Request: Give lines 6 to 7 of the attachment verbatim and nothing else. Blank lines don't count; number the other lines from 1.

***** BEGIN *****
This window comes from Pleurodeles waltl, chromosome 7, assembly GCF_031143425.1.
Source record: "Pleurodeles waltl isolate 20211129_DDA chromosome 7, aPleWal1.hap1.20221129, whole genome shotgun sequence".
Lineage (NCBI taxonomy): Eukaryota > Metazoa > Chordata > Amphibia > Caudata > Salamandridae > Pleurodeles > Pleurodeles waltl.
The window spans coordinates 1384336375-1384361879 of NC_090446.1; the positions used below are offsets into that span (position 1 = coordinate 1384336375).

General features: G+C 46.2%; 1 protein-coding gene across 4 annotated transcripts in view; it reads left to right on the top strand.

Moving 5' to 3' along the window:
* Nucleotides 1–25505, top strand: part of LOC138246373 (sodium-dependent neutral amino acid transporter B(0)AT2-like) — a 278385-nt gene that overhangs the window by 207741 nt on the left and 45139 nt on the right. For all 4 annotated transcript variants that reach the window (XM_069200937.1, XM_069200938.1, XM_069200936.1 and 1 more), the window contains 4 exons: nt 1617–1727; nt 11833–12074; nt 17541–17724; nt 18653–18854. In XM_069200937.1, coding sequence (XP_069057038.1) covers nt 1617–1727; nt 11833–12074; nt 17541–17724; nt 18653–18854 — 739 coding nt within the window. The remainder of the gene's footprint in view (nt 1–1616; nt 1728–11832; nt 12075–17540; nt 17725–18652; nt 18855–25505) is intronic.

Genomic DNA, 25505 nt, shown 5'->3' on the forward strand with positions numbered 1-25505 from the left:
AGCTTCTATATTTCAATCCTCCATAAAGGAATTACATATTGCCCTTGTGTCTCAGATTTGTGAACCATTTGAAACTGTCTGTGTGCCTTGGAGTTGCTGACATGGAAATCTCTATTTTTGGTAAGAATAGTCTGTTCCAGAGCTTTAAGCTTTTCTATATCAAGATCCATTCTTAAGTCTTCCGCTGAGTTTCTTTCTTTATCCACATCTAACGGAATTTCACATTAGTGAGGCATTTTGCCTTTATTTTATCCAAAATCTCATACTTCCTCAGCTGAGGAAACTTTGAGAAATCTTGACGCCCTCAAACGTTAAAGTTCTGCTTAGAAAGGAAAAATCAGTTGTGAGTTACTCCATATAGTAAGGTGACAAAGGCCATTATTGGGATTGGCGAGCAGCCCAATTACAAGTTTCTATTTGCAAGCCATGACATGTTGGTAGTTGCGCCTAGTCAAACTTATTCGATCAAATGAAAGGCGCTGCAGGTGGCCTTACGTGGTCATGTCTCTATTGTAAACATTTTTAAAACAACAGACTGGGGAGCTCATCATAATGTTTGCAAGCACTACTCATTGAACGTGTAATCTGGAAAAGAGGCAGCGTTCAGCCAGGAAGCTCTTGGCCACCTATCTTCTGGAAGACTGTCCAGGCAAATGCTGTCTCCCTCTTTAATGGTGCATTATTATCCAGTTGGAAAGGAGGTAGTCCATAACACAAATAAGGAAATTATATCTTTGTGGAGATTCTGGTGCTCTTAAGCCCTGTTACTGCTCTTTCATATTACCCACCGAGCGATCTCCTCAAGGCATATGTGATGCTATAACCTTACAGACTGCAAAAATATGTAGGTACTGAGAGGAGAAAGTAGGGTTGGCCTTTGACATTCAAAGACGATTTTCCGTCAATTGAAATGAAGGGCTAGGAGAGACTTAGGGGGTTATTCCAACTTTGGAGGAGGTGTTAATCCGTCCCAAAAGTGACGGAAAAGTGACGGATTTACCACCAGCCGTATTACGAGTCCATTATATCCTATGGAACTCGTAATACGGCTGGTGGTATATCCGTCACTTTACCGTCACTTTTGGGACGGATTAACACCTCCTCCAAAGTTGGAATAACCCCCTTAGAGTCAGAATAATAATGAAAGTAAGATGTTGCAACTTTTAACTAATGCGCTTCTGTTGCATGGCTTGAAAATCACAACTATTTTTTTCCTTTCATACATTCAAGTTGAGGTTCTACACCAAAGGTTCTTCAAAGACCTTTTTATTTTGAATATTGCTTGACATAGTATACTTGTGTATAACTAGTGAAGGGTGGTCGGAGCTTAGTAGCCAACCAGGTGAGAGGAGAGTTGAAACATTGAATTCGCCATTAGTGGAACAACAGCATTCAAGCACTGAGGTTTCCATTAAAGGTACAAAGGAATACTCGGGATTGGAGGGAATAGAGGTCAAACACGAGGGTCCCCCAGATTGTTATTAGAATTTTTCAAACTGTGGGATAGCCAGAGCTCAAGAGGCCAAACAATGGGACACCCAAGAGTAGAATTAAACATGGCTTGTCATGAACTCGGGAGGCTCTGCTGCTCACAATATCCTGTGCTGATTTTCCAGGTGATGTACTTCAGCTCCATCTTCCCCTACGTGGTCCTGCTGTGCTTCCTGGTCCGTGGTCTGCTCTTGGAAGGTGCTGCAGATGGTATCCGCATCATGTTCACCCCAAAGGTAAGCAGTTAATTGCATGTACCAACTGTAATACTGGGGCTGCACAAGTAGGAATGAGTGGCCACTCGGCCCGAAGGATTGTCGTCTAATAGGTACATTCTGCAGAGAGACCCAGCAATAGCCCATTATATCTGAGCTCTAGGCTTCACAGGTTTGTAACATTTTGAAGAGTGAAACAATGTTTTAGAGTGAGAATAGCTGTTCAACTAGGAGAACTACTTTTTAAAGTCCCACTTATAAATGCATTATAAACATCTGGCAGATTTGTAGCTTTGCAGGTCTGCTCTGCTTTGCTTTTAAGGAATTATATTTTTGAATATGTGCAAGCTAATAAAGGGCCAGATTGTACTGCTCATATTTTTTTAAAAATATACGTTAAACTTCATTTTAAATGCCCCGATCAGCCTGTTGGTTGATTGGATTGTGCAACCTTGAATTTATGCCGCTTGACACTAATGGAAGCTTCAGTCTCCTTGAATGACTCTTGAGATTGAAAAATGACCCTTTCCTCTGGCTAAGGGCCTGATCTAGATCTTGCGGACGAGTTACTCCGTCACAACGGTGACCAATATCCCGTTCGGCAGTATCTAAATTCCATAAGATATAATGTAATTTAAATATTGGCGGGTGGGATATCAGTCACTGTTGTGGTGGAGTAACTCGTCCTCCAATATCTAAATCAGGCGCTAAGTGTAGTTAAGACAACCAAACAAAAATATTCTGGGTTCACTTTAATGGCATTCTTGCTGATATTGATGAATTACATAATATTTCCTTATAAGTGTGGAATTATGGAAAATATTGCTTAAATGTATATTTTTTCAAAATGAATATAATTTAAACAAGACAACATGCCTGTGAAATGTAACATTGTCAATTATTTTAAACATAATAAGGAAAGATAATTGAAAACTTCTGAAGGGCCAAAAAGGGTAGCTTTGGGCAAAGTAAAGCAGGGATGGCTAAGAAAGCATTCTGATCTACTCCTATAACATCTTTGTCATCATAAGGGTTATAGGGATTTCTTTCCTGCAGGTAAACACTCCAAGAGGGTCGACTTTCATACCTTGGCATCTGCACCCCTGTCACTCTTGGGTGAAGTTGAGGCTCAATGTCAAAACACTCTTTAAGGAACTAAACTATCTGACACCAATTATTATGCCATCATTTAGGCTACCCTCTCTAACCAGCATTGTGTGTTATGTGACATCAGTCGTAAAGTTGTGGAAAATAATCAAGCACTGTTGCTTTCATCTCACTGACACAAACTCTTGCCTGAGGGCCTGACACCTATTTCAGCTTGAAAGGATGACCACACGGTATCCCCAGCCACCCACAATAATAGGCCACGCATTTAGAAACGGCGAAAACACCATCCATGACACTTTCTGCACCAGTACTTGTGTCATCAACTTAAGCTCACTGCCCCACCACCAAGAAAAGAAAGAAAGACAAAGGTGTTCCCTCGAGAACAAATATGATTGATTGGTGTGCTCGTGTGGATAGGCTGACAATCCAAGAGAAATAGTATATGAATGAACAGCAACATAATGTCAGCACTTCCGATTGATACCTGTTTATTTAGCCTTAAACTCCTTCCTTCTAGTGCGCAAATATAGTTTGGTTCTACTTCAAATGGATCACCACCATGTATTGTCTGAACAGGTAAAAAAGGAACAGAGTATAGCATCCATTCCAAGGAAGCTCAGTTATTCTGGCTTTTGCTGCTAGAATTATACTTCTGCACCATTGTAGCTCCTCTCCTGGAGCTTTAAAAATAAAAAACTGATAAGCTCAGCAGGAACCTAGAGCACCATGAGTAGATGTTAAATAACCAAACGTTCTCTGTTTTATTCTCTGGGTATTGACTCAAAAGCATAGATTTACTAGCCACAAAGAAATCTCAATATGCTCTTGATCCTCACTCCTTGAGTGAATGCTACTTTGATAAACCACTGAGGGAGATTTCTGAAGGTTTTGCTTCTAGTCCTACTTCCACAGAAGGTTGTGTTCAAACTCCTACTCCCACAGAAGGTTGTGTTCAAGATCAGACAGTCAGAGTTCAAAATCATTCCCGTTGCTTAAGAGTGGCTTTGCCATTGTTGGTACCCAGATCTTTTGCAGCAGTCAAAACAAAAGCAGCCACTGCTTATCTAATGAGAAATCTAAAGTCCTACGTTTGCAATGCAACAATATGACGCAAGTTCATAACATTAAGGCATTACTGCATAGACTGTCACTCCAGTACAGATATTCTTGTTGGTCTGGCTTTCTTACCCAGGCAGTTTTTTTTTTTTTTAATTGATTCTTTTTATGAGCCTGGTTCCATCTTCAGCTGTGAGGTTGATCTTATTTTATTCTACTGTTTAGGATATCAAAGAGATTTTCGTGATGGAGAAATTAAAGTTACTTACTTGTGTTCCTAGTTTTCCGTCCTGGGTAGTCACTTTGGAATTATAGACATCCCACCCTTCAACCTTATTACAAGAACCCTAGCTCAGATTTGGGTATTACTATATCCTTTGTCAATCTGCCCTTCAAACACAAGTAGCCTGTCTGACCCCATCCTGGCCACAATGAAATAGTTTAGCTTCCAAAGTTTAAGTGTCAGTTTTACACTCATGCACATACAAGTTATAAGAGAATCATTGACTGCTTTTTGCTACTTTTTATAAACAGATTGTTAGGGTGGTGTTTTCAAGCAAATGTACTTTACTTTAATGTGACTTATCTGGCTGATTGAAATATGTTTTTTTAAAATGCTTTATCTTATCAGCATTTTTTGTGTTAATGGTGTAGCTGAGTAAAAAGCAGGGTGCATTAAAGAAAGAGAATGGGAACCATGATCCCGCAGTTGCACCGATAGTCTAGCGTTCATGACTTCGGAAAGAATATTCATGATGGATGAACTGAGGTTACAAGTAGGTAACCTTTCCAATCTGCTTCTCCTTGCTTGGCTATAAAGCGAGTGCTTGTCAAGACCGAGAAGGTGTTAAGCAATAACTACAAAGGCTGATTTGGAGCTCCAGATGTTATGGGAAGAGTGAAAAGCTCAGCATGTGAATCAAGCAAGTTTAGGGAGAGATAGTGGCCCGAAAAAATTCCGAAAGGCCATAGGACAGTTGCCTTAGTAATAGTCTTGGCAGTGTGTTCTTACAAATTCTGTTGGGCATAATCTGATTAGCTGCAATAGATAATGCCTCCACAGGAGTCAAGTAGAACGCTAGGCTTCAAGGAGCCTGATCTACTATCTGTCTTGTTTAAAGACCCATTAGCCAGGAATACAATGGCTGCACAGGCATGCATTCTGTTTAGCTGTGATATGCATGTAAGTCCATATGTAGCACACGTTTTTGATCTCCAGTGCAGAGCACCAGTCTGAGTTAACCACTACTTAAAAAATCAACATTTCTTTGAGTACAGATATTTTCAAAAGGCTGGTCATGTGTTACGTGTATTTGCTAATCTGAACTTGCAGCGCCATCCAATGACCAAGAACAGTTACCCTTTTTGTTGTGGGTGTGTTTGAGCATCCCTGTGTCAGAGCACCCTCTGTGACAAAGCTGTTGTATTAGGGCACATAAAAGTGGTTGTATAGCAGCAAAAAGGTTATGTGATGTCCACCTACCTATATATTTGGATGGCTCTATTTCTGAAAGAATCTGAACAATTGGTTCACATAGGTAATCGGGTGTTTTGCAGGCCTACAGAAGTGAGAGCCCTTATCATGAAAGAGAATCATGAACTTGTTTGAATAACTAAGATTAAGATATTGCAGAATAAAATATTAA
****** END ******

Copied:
Moving 5' to 3' along the window:
* Nucleotides 1–25505, top strand: part of LOC138246373 (sodium-dependent neutral amino acid transporter B(0)AT2-like) — a 278385-nt gene that overhangs the window by 207741 nt on the left and 45139 nt on the right. For all 4 annotated transcript variants that reach the window (XM_069200937.1, XM_069200938.1, XM_069200936.1 and 1 more), the window contains 4 exons: nt 1617–1727; nt 11833–12074; nt 17541–17724; nt 18653–18854. In XM_069200937.1, coding sequence (XP_069057038.1) covers nt 1617–1727; nt 11833–12074; nt 17541–17724; nt 18653–18854 — 739 coding nt within the window. The remainder of the gene's footprint in view (nt 1–1616; nt 1728–11832; nt 12075–17540; nt 17725–18652; nt 18855–25505) is intronic.